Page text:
Tag Archives: understanding

Willful Defiance: A Lesson for Parents and Teachers
Defiant Child

We live in a school culture within a parenting culture that expects its children to fit in and embrace that culture.

For many children acculturation happens seamlessly. But for at least 1 in 5 children*, it requires giving up oneself, shifting off base, and surrendering to a non-nurturing authority. In other words, understanding that you are wrong and the other is right. Parents are expected to take on the role of enforcer using consequences, threats, punishment, withdrawal of what is most cherished—coercive tactics to manipulate children into being who they are expected to be. 

These are the children we see as defiant and oppositional. The square pegs society tries to fit into its round holes. And if they don’t adjust enough, they become the troublemakers, the problems, the ones we fear our children will grow up to be. These are the children who are tough to raise and who cause problems in classrooms. 

At home, they fight the rules and argue every direction given. Parents complain they never listen, won’t do as they’re told and refuse to comply. At school they are considered disruptive, attention-seekers. The problem worsens with reprimands, isolation, and punishment. Counselors are brought in but counseling that typically focuses on training the child to self-control, keep emotions in the “green zone”—messages that unintentionally say You’re not right the way you are. This “help” further identifies the child as the troublemaker, the one who can’t get along, the one who isn’t like the others who don’t need a counselor’s help. 

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Communication 101: How to get your child to listen
Apologize

Communication is the core of the parent/child relationship. It makes or breaks connection. It’s not so much what we say but how we say it that conveys meaning to our children. We may want to get a point across, but tone of voice and body language determine whether the child hears what is intended or a different message entirely.

“What is it you want?” can be said with genuine curiosity and encouragement or with criticism and judgment. One reading tells the child, What you want is important to me. A different reading says, You are annoying. Leave me alone.

Good communication requires knowing when to ask questions and when to make statements. There are times for each. Usually we get it wrong.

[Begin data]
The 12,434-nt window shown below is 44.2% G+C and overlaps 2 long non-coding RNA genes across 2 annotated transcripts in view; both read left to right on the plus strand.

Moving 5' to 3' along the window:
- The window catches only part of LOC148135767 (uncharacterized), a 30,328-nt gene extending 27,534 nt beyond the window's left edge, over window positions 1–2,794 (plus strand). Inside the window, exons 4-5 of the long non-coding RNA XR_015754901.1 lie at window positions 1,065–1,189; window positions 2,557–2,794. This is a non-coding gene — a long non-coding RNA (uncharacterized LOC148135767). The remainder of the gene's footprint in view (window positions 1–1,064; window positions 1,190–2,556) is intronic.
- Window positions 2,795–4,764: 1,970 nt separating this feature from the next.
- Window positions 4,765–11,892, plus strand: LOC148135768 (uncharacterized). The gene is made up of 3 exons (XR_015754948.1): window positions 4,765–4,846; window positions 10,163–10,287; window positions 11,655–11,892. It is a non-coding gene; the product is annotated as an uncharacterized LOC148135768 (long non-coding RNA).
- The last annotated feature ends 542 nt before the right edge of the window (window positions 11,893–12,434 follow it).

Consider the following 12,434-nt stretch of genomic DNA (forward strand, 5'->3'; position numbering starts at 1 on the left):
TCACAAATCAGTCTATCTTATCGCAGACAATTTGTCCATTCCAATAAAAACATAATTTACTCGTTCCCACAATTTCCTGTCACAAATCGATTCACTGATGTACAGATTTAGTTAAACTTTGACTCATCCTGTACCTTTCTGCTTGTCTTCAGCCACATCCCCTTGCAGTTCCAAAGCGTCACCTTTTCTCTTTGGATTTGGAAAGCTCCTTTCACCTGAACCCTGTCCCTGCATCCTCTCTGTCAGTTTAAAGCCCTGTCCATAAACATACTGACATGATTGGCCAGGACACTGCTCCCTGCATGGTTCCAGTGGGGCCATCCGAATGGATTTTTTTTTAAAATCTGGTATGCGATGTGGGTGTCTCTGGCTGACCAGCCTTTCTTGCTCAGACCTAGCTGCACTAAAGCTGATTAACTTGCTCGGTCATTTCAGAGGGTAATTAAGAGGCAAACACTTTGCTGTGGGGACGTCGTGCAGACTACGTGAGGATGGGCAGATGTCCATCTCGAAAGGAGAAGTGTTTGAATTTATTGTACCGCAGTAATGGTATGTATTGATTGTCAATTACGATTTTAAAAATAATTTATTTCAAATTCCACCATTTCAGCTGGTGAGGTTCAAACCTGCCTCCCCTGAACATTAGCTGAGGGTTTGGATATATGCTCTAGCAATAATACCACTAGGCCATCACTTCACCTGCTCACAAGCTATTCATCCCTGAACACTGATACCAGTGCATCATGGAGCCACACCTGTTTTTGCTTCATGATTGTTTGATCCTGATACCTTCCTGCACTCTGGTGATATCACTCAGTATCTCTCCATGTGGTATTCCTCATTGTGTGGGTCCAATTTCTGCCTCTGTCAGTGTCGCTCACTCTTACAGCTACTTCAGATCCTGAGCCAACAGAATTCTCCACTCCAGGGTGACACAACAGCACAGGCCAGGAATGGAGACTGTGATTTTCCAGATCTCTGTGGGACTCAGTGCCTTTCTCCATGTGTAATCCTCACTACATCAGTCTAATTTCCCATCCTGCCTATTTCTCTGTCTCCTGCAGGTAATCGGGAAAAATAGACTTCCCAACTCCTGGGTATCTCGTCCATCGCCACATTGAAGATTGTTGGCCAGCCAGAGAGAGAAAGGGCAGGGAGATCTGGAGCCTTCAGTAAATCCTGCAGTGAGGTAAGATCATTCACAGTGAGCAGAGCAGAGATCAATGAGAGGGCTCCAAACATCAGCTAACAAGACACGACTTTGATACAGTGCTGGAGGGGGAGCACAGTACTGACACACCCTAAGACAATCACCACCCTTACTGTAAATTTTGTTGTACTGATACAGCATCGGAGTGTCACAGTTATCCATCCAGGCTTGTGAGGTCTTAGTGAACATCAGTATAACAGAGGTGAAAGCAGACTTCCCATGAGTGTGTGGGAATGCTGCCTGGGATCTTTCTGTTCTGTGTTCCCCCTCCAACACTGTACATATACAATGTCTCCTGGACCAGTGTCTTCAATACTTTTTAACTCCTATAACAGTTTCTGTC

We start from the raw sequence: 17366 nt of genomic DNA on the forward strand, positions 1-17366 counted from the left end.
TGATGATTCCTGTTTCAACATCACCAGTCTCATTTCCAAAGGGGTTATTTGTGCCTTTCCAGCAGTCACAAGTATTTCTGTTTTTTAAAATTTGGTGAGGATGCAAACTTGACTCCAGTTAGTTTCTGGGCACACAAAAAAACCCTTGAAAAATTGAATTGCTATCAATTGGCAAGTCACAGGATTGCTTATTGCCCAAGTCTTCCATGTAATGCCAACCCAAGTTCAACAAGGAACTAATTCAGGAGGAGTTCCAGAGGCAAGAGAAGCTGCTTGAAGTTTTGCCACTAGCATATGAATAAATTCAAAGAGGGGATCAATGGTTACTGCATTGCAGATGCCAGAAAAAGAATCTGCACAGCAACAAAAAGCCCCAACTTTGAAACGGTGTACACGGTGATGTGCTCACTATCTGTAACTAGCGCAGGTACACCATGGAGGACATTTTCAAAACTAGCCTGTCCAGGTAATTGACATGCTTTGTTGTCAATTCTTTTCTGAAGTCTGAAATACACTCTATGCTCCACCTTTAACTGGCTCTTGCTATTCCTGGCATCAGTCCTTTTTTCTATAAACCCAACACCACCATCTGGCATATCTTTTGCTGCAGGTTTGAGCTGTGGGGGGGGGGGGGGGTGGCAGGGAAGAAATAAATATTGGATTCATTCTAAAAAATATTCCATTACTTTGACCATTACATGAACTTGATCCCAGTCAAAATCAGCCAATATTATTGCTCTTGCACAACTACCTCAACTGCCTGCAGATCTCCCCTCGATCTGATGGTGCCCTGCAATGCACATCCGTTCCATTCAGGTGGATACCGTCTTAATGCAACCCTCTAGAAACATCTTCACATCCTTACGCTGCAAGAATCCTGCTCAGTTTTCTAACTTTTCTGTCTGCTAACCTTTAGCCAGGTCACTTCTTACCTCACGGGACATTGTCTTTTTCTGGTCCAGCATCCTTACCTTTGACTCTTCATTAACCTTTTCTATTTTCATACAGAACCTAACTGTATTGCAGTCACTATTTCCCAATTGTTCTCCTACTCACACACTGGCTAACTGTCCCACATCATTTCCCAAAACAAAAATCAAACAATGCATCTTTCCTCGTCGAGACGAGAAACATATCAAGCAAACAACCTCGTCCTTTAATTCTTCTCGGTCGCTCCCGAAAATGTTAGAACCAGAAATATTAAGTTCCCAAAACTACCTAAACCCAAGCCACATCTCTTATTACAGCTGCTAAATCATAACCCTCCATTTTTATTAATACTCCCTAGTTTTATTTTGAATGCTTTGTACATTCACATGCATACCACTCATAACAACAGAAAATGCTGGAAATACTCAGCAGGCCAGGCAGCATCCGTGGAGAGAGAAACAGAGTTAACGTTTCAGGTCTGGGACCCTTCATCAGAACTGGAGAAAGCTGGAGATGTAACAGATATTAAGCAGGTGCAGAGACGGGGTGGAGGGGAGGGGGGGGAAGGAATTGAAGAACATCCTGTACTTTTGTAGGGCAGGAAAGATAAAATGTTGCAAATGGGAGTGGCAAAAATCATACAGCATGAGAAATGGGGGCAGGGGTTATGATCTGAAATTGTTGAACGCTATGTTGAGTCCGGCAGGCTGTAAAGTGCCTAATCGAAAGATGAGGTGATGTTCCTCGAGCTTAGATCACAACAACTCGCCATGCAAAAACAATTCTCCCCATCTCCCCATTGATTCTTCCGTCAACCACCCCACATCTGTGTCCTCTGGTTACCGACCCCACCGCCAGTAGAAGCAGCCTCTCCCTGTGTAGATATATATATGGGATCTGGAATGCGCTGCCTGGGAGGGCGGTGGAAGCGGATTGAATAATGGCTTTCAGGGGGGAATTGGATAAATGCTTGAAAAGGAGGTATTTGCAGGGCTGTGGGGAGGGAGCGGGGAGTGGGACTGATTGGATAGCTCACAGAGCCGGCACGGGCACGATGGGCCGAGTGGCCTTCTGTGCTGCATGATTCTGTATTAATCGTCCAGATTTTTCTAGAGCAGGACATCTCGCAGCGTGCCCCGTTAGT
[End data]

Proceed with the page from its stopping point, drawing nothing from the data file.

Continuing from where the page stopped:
Your child is upset. You know this because of her emotions or behavior. You want to know why, so you ask:

  • What’s wrong?
  • Why are you so upset?

Or you can’t avoid the temptation to teach if you know what happened:

  • When are you going to learn to just walk away?
  • Why do you keep provoking him?

When we want children to tell us what’s going on, we ask questions—the last thing kids want to hear, especially because they often don’t know. Questions at this stage can block communication, especially when children are not sure how their answers will be received.

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Emotional Roller Coasters: The Human Condition

Did you ever have something really good happen that you had mixed emotions about? Ever dip into a panic right before you got married or had a baby?
Have you ever been offered a job you sought only to wish you hadn’t gotten it?
Have you ever had times when you are very emotional but couldn’t describe what you were feeling or why?
Did you ever think you were just plain crazy?

Of course you did.

Now imagine being two. Or four, or six, or twelve. In an immature stage of development, confused, overwhelming emotions spin around inside a child’s head like a tornado, the child doesn’t know what is happening, and the result is unwanted, inappropriate, out-of-control behavior.

If you were not experienced enough to know that this is only temporary, you’d probably think, “Is this how I’m going to feel forever?” Face it. At age forty or fifty you think that.

So when a young child is up and down emotionally, he understands his feelings a lot less than you do and has no way of explaining himself. So, “What’s wrong? How do you feel about that? Why are you so upset/angry/sad?” are the worst possible things you can say to an upset child.

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